The COVID-19 pandemic shined a light on the vulnerability of nursing home residents and employees around the country.
Even with the help of COVID-19 vaccines and boosters, which the industry says have significantly improved conditions in nursing homes, employees and people with loved ones in nursing homes are sounding the alarm to Congress that they still need help.
In a House hearing this week, they point to widespread staff shortages and low pay for nursing home employees.
“The crisis in our nursing homes is far from over,” said Adelina Ramos, a certified nursing assistant (CNA) in Rhode Island. “We continue to face severe staffing shortages. CNAs are burnt out, mentally, physically. Our pay is so low that some of us have to work two or three jobs.”
Ramos said the lack of resources often forces workers to choose between helping one elderly resident in need over another.
“I can’t describe how painful it feels when we are forced to make those kinds of choices,” said Ramos.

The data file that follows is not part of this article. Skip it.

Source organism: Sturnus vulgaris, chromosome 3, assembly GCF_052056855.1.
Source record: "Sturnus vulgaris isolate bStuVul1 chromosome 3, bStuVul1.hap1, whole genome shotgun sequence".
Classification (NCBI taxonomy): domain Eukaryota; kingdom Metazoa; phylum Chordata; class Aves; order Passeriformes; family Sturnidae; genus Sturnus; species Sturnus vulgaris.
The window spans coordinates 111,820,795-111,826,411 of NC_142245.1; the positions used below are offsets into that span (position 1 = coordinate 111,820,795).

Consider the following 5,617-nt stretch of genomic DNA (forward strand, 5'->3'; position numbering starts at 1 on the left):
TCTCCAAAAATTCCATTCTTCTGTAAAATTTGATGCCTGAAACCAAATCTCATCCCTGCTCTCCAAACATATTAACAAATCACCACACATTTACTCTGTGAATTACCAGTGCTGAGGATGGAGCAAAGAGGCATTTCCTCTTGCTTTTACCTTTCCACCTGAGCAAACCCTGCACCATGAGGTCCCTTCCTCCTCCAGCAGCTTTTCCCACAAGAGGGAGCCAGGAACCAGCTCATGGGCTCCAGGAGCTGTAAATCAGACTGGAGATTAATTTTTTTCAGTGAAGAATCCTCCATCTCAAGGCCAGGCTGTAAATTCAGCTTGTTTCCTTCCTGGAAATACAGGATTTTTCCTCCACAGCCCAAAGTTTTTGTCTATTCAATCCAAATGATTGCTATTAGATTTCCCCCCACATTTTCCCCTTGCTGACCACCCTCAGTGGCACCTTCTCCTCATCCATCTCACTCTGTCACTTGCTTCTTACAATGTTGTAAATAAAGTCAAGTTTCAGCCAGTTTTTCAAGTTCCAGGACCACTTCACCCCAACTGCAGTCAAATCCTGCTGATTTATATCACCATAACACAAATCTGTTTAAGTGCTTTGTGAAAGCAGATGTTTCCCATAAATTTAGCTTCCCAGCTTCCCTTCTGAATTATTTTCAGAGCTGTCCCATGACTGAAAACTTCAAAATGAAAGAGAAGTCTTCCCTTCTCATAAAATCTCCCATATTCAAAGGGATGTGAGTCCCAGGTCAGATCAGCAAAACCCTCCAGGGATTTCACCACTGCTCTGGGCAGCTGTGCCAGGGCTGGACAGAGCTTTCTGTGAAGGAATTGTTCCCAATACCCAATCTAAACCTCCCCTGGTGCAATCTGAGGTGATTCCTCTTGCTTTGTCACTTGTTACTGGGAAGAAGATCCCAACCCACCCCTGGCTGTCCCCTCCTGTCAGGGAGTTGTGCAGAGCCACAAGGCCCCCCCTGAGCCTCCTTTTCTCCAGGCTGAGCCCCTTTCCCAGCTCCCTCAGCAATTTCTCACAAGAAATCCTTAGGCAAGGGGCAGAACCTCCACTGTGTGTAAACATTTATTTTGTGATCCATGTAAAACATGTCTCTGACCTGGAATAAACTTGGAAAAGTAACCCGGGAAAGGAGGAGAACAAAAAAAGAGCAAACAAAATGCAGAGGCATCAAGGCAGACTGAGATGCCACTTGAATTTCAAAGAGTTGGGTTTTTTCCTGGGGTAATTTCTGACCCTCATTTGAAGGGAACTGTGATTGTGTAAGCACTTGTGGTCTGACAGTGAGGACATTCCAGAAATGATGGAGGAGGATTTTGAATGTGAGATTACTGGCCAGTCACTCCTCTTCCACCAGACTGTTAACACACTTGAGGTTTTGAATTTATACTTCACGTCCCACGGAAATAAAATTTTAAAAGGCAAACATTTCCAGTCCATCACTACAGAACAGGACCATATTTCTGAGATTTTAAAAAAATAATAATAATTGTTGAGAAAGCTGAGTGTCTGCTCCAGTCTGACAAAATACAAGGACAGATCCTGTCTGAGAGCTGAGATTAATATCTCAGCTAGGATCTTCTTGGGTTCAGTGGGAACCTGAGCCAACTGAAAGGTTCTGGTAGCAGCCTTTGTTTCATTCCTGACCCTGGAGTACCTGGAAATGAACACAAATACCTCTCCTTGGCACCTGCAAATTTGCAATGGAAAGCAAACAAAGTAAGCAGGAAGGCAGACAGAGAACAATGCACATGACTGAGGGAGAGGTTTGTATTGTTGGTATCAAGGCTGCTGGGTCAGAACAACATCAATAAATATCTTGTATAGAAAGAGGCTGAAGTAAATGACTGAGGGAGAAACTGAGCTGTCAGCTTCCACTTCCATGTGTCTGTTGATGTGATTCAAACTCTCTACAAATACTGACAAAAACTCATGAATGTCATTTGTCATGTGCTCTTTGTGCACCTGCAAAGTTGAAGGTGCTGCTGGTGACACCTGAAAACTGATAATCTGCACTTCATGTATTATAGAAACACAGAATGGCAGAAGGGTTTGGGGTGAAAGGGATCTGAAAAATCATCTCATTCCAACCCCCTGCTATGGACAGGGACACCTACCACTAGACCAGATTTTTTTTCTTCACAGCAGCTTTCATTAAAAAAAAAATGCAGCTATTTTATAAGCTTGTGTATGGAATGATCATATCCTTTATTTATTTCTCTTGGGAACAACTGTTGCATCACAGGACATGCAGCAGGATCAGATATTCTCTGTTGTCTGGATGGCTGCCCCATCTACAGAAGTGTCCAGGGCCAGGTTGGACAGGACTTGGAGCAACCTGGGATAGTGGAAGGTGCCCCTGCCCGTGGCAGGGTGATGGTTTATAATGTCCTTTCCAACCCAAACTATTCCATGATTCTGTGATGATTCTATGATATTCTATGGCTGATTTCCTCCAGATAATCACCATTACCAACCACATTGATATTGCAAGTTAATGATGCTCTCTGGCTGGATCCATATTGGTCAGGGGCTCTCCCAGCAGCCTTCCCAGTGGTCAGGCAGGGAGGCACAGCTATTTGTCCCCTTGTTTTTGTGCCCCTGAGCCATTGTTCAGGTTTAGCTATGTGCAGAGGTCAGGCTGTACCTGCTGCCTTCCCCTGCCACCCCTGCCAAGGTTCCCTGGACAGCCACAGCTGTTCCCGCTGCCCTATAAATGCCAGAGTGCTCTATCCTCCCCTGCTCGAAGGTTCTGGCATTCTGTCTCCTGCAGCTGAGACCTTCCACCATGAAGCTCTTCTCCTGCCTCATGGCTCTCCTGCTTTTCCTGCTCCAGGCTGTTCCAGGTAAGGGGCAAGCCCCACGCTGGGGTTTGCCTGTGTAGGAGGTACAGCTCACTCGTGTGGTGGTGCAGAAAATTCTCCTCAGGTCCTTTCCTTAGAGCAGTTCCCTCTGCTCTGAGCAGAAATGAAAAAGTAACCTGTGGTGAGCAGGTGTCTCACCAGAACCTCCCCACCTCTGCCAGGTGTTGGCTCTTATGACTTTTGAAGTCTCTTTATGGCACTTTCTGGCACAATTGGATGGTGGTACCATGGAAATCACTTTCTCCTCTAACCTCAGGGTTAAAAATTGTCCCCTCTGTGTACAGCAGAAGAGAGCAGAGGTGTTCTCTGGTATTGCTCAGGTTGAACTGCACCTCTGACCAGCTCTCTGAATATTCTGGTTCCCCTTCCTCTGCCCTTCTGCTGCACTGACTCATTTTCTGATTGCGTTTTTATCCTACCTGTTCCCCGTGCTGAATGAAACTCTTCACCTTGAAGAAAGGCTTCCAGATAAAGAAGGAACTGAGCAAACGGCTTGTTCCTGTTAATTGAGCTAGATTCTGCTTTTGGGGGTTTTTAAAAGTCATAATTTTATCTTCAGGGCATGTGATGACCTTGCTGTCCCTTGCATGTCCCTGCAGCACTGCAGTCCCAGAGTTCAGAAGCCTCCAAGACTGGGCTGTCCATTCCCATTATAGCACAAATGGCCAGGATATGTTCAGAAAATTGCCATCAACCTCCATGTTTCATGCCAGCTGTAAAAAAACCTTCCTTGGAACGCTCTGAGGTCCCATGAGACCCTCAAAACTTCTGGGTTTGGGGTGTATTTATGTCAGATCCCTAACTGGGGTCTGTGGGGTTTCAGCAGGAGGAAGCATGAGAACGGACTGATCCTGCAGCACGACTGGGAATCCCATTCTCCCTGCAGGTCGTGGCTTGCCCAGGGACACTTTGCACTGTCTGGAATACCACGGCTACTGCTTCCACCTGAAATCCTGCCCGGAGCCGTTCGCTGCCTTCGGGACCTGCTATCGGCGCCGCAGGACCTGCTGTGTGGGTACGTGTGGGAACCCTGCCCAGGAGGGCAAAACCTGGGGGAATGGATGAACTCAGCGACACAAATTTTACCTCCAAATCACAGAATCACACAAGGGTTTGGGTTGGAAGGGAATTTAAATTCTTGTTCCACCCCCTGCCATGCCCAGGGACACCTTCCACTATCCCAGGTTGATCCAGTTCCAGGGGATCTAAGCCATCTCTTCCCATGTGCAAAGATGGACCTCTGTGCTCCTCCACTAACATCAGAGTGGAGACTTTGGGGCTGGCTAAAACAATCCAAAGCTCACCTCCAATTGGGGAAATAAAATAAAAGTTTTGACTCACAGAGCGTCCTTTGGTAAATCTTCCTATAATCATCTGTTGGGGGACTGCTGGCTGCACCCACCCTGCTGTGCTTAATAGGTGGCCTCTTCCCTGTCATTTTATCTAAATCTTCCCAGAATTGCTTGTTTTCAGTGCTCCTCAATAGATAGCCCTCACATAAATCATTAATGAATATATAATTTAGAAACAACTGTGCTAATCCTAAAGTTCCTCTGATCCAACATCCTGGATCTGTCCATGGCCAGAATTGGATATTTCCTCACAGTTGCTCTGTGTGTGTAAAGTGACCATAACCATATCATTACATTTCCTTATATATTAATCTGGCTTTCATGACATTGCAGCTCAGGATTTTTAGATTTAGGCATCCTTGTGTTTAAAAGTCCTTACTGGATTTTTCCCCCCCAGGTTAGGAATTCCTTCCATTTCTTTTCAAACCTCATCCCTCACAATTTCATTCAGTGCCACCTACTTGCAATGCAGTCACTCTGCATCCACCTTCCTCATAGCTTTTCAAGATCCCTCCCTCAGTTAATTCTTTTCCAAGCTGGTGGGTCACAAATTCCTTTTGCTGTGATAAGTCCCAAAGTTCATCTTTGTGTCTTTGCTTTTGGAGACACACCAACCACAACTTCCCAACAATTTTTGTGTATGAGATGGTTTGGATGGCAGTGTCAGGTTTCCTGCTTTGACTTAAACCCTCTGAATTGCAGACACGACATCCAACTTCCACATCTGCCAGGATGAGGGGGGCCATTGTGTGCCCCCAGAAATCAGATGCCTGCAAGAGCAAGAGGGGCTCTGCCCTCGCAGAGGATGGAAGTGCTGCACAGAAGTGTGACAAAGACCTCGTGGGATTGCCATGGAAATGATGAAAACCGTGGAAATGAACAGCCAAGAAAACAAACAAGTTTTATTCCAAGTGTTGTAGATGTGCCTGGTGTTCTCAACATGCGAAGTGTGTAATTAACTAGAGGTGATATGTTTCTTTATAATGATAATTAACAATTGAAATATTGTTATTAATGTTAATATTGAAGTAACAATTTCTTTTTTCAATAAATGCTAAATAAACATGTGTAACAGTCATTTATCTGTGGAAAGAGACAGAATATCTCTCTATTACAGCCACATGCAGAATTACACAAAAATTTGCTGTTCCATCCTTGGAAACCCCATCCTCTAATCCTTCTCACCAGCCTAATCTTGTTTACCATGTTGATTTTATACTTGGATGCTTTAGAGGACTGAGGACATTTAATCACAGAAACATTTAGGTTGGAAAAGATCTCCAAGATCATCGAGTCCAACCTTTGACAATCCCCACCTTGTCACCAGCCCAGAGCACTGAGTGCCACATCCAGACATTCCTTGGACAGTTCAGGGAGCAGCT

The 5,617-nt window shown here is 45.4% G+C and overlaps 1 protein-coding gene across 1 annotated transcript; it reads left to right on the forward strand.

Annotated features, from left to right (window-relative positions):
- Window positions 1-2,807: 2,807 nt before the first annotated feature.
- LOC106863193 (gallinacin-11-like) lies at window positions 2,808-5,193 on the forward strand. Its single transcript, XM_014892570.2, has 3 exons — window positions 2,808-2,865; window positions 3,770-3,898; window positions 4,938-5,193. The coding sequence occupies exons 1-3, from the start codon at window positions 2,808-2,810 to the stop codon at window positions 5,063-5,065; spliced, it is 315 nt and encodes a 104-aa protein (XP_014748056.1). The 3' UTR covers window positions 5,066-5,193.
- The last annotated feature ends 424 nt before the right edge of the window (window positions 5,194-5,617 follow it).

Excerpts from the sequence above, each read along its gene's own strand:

Testimony called for improved compensation for workers tasked with caring for the elderly residents.
“They also need the resources, compensation, training and support to deliver that care,” said Dr. Alice Bonner, Moving Forward Nursing Home Quality Coalition Chair and Senior Advisor for Aging at the Institute for Healthcare Improvement.
Emotional testimony from a Brooklyn man highlighted the urgency to keep nursing home residents safe during a health crisis like the pandemic.
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“I had four family members die,” said Daniel Arbeeny. “My father, my uncle, my two close cousins of the virus. Three of them were in nursing homes.”
Arbeeny argues those nursing home deaths are because of a 2020 New York state directive that nursing homes admit COVID-19 patients.
Arbeeny is suing the former governor of New York and other officials for failing to keep his father and other residents safe.
“Those are the ones we are supposed to honor and protect, and we failed,” said Arbeeny. “We failed miserably.”
Witnesses called for more accountability from nursing home owners and government agencies tasked with oversight of the facilities.
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“We are fed up with the lack of respect nursing home owners and lawmakers show our workforce,” said Ramos. “Change needs to happen now.”